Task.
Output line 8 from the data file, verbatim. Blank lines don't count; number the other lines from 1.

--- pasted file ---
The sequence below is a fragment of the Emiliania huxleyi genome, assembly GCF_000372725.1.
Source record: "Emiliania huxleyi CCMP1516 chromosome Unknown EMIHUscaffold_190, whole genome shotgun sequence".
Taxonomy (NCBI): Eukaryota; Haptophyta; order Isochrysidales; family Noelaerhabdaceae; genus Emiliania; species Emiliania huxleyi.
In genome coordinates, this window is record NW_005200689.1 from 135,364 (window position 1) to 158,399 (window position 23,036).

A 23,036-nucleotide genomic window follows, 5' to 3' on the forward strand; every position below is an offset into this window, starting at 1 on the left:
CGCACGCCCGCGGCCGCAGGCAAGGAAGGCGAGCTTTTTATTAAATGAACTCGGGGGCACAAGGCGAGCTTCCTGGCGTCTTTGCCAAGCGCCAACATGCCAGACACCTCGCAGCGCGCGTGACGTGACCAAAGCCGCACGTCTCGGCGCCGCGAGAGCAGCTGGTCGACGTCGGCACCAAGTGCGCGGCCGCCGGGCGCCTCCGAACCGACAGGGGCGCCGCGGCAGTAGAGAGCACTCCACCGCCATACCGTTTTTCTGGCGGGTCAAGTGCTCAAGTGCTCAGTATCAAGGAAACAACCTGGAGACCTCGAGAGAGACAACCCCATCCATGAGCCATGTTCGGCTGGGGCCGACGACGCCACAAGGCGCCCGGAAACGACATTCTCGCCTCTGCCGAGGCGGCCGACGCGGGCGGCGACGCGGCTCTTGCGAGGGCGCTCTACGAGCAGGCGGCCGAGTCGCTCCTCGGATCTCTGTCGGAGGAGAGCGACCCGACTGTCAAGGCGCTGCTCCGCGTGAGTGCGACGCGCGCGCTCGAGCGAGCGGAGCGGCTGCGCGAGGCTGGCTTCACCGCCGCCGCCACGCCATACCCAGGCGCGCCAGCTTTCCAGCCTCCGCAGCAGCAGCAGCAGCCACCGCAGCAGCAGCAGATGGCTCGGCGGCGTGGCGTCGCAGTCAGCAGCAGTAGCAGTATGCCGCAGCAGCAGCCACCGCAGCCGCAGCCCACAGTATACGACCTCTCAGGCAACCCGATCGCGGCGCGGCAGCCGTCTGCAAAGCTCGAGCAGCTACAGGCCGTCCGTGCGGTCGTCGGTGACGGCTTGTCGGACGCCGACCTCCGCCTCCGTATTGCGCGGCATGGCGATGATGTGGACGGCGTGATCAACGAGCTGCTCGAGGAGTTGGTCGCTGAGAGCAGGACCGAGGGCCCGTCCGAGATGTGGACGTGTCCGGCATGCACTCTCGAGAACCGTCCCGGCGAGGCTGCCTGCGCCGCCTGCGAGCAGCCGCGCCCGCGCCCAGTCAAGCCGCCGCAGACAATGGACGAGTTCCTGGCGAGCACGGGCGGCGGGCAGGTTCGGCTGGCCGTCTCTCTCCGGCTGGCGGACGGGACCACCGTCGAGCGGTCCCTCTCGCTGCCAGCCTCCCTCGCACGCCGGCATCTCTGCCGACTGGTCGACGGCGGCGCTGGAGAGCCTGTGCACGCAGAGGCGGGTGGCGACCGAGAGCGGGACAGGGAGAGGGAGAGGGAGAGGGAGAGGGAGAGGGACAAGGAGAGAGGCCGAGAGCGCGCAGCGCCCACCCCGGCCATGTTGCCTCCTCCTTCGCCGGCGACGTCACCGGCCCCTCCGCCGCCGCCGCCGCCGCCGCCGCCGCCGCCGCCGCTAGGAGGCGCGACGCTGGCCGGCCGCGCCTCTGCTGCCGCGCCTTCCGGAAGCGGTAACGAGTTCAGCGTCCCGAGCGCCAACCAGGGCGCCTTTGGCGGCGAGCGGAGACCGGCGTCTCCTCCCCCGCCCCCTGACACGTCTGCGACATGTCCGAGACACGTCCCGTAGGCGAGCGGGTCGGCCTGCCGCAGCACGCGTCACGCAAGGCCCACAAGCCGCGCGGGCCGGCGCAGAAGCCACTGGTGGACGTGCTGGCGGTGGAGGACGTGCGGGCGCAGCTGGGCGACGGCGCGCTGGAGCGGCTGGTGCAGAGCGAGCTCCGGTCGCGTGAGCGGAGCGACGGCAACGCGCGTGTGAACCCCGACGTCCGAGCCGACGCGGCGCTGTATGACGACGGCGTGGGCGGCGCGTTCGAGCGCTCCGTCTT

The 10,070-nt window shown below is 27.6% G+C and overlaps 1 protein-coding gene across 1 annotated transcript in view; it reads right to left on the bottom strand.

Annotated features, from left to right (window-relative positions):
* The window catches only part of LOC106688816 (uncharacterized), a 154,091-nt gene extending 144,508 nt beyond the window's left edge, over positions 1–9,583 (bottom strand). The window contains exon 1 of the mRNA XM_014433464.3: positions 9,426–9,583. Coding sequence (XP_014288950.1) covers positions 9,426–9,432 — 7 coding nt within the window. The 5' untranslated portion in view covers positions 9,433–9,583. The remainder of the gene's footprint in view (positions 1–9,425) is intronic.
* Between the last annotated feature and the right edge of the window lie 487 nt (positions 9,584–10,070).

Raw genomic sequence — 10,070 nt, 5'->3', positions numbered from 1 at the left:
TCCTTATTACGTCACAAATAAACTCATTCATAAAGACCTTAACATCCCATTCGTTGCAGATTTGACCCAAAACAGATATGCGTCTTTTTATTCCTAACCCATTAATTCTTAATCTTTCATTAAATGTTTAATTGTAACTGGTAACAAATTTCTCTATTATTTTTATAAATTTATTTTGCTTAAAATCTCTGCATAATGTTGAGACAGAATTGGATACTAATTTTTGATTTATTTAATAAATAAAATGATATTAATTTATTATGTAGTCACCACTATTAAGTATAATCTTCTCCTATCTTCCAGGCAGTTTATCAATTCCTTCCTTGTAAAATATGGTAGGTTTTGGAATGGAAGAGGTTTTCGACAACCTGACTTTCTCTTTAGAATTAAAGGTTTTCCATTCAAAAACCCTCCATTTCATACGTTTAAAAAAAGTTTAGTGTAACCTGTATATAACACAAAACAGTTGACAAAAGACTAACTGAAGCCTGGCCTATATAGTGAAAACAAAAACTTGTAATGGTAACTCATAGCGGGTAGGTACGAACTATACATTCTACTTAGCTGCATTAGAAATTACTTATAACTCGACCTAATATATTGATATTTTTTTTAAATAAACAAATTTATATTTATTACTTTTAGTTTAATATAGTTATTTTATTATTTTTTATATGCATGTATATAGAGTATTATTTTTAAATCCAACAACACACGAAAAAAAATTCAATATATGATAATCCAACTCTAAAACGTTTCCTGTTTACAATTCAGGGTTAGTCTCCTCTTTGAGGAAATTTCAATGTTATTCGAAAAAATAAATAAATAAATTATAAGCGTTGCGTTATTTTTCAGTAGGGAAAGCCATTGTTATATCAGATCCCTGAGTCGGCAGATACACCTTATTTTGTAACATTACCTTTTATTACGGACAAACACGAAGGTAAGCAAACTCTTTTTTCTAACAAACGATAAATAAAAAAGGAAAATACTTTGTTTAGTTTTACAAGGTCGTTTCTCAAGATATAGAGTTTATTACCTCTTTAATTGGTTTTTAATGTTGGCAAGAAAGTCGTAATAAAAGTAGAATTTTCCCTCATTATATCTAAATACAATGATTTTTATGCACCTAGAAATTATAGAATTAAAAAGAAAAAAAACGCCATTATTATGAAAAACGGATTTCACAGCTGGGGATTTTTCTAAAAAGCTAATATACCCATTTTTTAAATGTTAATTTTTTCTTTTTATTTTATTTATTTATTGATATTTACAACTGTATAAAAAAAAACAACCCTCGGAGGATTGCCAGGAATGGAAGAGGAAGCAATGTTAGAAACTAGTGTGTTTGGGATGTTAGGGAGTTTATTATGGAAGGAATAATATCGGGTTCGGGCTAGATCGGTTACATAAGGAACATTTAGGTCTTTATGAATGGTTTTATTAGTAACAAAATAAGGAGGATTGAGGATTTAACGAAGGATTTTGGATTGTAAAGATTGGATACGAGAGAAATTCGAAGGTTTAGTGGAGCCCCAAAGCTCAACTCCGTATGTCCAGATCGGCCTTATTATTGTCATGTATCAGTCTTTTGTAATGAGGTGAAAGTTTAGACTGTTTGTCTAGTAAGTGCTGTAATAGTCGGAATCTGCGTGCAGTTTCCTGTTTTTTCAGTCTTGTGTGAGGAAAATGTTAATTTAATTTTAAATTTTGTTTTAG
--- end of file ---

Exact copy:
Annotated features, from left to right (window-relative positions):